EL PASO, Texas
Federal prosecutors have charged 11 people, including the El Paso County district clerk and the mayor of a small West Texas town, as part of a years-old public corruption case.
Nine of the defendants, including El Paso County District Clerk Gilbert Sanchez, are charged with assorted violations under the federal anti-racketeering law. Also charged with racketeering violations are Francisco Apodaca Jr., former head of now-defunct Access Healthsource Inc., and Access consultant Marc Schwartz.
The 27-page indictment accuses Apodaca and Schwartz of paying members of the various county and local governing boards so they would sign Access as their employee health care plan administrators.
Four others charged under the anti-racketeering law are accused of accepting the payments. They include three past and present school board members from districts in or near El Paso, two from the Socorro district and one Ysleta, as well as former El Paso County Commissioner Larry Medina.
Two others, former El Paso County Judge Luther Jones and former El Paso City Council member David Escobar, are accused of facilitating the payments after they left office. Both men are El Paso lawyers.
All eleven defendants, including current Socorro Mayor Willie Gandara Sr., turned themselves in at the El Paso FBI office Thursday morning, U.S. Attorney John E. Murphy said. Gandara faces a single charge of conspiracy to commit mail and wire fraud.
Everyone pleaded not guilty during an initial appearance in federal court in El Paso Thursday afternoon and was released on bond.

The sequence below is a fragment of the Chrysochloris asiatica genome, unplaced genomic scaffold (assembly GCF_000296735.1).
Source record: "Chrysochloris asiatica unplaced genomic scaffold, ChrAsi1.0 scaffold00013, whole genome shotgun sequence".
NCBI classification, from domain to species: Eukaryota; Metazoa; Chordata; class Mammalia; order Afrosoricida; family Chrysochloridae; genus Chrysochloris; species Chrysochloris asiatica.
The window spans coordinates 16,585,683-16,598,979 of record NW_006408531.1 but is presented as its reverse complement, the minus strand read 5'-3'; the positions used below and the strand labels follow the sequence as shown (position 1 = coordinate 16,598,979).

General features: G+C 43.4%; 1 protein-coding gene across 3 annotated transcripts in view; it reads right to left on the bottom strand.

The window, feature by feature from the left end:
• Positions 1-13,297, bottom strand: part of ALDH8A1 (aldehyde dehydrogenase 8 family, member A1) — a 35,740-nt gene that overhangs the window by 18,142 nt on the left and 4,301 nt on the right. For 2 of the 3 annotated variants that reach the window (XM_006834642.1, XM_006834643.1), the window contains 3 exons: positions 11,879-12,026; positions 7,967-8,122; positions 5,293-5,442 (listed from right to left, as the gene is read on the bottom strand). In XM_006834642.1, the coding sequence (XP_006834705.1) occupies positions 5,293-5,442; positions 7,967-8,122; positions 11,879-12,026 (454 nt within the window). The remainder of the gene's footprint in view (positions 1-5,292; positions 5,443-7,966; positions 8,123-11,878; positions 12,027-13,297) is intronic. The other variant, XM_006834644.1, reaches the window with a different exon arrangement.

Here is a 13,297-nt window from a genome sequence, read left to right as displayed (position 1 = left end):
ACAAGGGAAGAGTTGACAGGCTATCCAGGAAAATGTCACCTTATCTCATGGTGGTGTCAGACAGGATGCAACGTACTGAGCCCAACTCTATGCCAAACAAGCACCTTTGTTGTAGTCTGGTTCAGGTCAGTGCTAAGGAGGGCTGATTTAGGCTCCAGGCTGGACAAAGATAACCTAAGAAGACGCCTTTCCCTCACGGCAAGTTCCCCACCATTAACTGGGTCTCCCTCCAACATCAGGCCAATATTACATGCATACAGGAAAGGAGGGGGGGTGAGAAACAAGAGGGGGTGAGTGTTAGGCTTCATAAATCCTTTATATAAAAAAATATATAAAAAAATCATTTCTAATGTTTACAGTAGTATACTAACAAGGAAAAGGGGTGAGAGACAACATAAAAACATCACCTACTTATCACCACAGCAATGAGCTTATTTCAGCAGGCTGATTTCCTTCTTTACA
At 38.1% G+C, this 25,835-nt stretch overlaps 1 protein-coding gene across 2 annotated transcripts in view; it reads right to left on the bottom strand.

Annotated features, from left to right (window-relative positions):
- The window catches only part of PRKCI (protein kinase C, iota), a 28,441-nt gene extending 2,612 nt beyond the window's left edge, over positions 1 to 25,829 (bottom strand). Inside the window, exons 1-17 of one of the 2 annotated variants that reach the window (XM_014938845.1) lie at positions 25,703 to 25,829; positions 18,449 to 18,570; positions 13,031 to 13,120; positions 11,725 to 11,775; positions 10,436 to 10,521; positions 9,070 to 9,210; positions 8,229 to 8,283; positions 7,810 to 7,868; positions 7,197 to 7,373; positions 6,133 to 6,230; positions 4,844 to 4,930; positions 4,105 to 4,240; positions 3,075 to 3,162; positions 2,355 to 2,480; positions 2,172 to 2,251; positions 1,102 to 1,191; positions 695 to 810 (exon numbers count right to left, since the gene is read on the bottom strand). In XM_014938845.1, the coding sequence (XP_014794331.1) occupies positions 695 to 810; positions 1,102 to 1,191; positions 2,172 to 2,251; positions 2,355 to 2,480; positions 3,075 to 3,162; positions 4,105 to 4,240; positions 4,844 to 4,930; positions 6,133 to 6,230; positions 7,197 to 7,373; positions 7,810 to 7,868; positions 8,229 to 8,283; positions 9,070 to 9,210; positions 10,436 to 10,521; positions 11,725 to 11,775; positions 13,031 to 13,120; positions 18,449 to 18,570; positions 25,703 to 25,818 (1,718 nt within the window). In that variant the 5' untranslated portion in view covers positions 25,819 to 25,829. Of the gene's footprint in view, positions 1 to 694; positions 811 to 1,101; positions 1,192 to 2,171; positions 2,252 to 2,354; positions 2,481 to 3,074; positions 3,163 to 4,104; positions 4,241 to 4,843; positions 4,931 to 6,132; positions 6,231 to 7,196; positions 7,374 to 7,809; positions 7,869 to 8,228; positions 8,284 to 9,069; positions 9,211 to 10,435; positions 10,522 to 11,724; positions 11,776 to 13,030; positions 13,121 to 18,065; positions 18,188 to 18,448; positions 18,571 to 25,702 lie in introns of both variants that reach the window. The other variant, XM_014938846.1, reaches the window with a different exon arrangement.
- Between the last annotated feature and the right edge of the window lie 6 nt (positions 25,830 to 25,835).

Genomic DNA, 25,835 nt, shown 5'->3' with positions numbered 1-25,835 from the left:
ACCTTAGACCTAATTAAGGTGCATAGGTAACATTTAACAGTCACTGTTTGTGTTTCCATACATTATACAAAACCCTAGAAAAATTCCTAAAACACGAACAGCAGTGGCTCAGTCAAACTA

Gandara's lawyer, Joe Spencer, said his client was innocent.
Tom Stanton represents Charles Garcia, who was charged under the anti-racketeering law and with mail and wire fraud, said while a Socorro schools trustee Garcia never voted for an Access contract.
"I am astounded that the man would be charged in this," Stanton said. "This is a tragedy."
The indictment also accuses two Ysleta school trustees of voting to approve legal services with an El Paso law firm in return for a kickback. The law firm was not identified in the indictment.
Federal prosecutors say the conspiracies laid out in the indictment occurred at various times between 1998 and 2007.
Assistant U.S. Attorney Debra Kanoff said federal investigators relied on confidential informants, three wiretaps and countless electronic and federal documents to build their case.
Jones and Sanchez were previously indicted on charges related to a scheme to award a contract in exchange for kickbacks. Several charges in that original indictment have been dismissed, but both still face allegations of conspiracy. Both men have denied wrongdoing.
Thursday's indictment concluded one phase of a years-old corruption case that already has netted more than 11 guilty pleas and several other indictments, FBI Special Agent in Charge David Cuthbertson said.
The case was first made public in 2006 when FBI agents raided the offices of a local charity, the National Center for the Employment of the Disabled, which owned Access. In 2007, agents also searched the offices of El Paso County Judge Anthony Cobos and a pair of county commissioners.
Murphy said the probe would continue "as long as we have viable leads."